Berfond is the social media manager for the Lancaster Downtowners, an organization that promotes independence, social connection and learning among local seniors. He also handles social media for the condominium association at the Clock Towers, where he lives. 

Berfond: Gypsy Kitchen was a favorite go-to place for many of the Downtowners before the pandemic. F&M would have different events during the day … Downtowners would get together and go to these events, and then meet for lunch at Gypsy Kitchen. ...

When Age-Friendly City was bestowed upon the city of Lancaster, the Downtowners were moved to have some sort of a celebration. ... Ed and his staff catered that for us. That's also a very significant connection.

While Gypsy Kitchen was at the seminary, it catered Christmas parties for Catholic Health Initiative.

Now CHI St. Joseph, it's the nonprofit that partnered with the borough of Columbia to revitalize and reopen the Columbia Market House. CHI St. Joseph invited Gypsy Kitchen to become part of the initiative. 

OUL: How did you become interested in social media marketing?

Berfond: “I'm a retired drug and alcohol counselor. I never wanted to have anything to do with social media. I didn't have a presence on it in my whole career…

However, when I retired and that was all behind me, I learned the power of social media when used correctly, as a marketing tool.

 

I have always been in my adult life, a creative type of person … I taught myself the basics of the power of social media, even got a couple of books and studied up on it. Because, unlike the younger generations, like yourself, you grew up with that. We didn’t. There was no such thing.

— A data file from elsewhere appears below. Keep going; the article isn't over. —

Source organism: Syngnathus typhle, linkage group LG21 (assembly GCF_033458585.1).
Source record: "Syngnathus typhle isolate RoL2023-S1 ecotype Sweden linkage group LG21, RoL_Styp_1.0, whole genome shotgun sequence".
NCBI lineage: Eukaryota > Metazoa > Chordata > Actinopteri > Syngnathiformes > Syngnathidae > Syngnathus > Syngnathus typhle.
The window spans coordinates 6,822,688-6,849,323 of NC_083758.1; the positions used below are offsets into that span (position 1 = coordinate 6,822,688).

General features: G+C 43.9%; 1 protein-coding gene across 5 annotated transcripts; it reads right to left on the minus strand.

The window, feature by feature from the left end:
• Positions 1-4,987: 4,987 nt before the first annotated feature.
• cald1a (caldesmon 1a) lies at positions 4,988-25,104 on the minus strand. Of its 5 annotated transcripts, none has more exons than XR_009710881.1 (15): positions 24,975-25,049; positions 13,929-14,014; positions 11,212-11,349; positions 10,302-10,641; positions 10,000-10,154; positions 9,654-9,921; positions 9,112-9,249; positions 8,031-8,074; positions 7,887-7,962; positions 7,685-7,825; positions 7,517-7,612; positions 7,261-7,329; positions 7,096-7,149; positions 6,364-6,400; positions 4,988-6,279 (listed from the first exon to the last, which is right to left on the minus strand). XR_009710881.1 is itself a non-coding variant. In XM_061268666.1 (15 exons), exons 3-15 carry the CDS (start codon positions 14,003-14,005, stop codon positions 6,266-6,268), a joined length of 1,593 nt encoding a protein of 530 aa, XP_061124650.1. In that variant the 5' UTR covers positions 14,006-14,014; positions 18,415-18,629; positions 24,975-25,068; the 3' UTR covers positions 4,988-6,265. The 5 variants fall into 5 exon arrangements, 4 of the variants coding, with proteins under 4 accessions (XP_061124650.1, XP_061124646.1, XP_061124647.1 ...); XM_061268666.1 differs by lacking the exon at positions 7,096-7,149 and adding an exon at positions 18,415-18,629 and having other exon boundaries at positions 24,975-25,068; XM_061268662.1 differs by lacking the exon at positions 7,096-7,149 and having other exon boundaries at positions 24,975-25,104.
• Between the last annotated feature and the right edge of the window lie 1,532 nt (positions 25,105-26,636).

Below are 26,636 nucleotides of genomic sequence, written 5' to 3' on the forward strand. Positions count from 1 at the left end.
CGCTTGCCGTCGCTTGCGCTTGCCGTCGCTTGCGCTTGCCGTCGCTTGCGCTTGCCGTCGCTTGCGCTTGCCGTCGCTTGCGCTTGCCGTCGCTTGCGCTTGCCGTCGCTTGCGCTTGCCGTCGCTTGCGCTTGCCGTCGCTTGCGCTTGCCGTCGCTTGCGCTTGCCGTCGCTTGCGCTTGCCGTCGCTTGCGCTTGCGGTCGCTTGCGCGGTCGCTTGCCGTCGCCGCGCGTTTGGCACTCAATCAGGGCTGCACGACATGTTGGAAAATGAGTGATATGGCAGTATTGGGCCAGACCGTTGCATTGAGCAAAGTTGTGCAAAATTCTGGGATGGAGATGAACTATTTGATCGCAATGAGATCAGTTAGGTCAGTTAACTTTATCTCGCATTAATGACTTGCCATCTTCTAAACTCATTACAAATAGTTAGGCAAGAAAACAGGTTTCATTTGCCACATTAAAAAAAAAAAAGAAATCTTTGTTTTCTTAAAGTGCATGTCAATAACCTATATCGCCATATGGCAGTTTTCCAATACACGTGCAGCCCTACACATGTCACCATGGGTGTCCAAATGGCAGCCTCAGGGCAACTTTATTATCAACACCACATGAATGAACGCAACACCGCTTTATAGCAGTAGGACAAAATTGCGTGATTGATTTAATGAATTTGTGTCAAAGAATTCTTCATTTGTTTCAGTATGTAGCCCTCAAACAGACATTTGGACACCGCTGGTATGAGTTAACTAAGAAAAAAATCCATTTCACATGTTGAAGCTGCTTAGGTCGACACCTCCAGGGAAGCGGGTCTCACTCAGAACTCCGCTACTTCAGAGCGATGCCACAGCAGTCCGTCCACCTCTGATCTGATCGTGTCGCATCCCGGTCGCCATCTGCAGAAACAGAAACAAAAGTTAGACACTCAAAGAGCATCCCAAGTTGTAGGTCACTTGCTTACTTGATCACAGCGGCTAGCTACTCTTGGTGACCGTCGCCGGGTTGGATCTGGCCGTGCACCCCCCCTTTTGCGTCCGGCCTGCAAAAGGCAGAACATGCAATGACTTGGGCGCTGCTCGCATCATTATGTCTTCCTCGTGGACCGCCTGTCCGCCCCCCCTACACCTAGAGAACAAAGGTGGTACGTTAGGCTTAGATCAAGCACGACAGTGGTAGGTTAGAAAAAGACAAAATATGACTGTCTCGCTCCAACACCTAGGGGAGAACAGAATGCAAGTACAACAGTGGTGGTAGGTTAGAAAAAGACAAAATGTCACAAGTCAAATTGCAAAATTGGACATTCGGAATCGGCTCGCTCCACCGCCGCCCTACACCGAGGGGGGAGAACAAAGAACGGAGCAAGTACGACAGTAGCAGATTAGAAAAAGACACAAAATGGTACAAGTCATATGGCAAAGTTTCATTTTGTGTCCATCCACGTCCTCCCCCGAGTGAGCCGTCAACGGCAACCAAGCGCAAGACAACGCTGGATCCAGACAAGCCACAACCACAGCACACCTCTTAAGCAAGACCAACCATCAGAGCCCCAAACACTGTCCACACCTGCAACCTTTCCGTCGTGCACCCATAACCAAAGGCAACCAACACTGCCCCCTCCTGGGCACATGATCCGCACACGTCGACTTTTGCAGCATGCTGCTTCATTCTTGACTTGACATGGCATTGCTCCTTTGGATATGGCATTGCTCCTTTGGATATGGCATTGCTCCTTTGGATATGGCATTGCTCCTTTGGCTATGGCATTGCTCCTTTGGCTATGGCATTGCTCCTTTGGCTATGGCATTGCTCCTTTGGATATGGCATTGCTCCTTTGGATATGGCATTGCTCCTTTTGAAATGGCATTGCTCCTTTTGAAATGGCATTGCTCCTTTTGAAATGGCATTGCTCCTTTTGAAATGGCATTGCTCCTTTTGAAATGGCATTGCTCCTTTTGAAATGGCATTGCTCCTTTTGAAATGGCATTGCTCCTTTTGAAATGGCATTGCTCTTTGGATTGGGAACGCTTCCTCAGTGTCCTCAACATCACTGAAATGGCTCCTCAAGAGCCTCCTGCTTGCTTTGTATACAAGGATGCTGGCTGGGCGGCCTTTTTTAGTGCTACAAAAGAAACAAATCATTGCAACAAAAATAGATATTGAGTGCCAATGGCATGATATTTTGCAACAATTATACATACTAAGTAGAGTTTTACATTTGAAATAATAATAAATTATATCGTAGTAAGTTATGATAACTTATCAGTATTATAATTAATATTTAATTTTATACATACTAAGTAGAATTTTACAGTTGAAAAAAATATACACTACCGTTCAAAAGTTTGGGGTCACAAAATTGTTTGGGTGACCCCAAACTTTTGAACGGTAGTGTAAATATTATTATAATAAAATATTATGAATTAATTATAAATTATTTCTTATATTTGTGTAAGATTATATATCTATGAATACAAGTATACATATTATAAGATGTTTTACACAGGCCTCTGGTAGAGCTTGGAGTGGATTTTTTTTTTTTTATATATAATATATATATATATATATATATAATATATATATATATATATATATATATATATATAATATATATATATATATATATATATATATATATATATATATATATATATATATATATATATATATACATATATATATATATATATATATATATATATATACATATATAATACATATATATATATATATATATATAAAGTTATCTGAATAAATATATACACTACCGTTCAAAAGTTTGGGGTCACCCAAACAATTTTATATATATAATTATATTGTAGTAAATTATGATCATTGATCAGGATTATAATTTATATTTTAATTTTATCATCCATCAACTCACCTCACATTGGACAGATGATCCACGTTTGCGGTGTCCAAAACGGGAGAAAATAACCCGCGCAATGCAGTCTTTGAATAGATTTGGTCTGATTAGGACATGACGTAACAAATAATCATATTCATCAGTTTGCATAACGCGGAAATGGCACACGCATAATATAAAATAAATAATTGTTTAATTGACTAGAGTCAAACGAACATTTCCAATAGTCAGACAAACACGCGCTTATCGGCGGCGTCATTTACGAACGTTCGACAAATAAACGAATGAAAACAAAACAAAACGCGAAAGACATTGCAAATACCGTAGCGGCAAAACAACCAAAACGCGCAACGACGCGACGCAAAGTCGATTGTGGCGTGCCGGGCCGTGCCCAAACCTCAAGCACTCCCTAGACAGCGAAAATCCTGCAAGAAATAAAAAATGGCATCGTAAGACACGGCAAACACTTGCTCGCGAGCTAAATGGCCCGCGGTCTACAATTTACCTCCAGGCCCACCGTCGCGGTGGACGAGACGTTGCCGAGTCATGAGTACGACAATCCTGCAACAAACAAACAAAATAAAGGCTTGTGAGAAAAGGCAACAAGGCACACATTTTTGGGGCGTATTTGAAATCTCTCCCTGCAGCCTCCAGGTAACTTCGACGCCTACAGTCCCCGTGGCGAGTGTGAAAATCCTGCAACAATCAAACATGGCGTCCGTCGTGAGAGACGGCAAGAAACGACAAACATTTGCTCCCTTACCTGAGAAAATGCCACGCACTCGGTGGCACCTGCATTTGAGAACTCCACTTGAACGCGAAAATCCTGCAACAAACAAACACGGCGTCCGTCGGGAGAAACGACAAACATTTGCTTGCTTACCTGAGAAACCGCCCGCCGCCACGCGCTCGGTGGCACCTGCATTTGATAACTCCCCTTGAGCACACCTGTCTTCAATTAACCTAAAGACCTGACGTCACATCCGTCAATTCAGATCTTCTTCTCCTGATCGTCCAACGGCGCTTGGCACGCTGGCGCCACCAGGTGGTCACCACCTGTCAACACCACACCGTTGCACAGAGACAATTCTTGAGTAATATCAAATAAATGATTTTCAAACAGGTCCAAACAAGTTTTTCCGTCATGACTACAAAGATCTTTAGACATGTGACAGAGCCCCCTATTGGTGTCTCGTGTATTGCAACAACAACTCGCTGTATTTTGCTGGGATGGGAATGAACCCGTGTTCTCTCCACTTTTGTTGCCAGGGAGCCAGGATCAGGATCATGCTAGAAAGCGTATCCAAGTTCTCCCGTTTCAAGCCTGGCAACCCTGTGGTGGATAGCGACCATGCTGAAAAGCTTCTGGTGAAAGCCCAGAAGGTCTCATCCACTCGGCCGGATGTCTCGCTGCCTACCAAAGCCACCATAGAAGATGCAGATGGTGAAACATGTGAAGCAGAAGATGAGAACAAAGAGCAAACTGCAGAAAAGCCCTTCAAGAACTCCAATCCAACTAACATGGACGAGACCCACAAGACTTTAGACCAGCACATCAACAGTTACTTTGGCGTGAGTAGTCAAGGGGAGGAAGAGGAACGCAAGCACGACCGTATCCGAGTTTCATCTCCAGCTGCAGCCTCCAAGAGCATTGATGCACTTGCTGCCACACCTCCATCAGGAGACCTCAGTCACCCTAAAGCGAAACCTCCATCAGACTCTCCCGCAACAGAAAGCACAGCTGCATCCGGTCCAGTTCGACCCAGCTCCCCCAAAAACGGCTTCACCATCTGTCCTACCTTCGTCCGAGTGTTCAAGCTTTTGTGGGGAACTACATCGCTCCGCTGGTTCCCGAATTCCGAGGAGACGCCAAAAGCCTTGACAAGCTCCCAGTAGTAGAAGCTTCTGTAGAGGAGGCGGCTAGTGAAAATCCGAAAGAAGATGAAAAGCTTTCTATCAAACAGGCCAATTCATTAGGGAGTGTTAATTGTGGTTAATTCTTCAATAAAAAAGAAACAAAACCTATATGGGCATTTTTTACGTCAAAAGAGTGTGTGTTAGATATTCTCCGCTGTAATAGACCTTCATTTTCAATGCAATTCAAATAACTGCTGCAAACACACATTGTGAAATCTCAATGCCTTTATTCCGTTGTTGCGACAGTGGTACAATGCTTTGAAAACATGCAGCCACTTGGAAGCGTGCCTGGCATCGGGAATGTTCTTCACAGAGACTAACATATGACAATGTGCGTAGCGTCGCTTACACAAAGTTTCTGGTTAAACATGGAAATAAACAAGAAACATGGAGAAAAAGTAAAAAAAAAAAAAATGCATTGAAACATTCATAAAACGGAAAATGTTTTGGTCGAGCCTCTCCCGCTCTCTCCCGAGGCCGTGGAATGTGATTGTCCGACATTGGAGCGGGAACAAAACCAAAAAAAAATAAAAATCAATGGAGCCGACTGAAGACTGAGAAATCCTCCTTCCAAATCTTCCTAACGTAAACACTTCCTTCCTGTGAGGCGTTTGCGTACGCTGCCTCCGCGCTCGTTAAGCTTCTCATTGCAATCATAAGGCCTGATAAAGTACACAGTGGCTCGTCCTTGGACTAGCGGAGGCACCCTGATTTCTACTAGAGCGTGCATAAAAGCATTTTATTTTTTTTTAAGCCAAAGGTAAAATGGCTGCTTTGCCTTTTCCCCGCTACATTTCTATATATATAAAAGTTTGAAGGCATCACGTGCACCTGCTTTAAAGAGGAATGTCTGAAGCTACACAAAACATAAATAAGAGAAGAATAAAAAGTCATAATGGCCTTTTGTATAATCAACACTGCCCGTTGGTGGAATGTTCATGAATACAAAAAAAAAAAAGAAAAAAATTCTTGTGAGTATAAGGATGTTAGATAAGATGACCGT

I reflect back on my years as a restaurant owner, when there was no such thing as social media. And I thought, ‘Wow, if I would have had this at my disposal when I was in the restaurant business back in the 80s, I would have had a field day.’ But… I didn't. And now I am able to take that which I've learned, and share it with my friend, Ed.

Ed Diller at Gyspy Kitchen in Columbia Market House.(Source: Gypsy Kitchen)

OUL: So, after retirement, in the process of moving to Lancaster City, you got into social media and learned how it could be really helpful?

Berfond: Well first I did it for myself. I actually had some fun with it. During [the beginning of the pandemic], I did on my own page for Facebook, I did what I called ‘100 days of Social Distancing.’ Every day for 100 days, I posted something on my own page. …

Do I know everything? No, I do not. Do I know enough to get the full benefit? Yes, I do. Am I proud to be actively aging? Yes, I am.

OUL: What would you say to other people who might want a second career after retirement?

Berfond pulls up his Facebook page on his iPad and points to what he wrote for “job position.”

Berfond: ‘Happily retired, successfully reinvented.’ What I have to say to people of our generation is just because you’re stopping your career, doesn't mean you end a chapter and that's it. If you have hobbies or interests or passions, you reinvent yourself in your retirement, and you take the opportunity to have an open mind, take chances, and do things in your wildest dreams you might not ever had the opportunity to do.

In this case, with this connection between the two of us, I am able to take something that interests me, along with something that I've learned, and share it. It's a win-win.

Emily Ritchey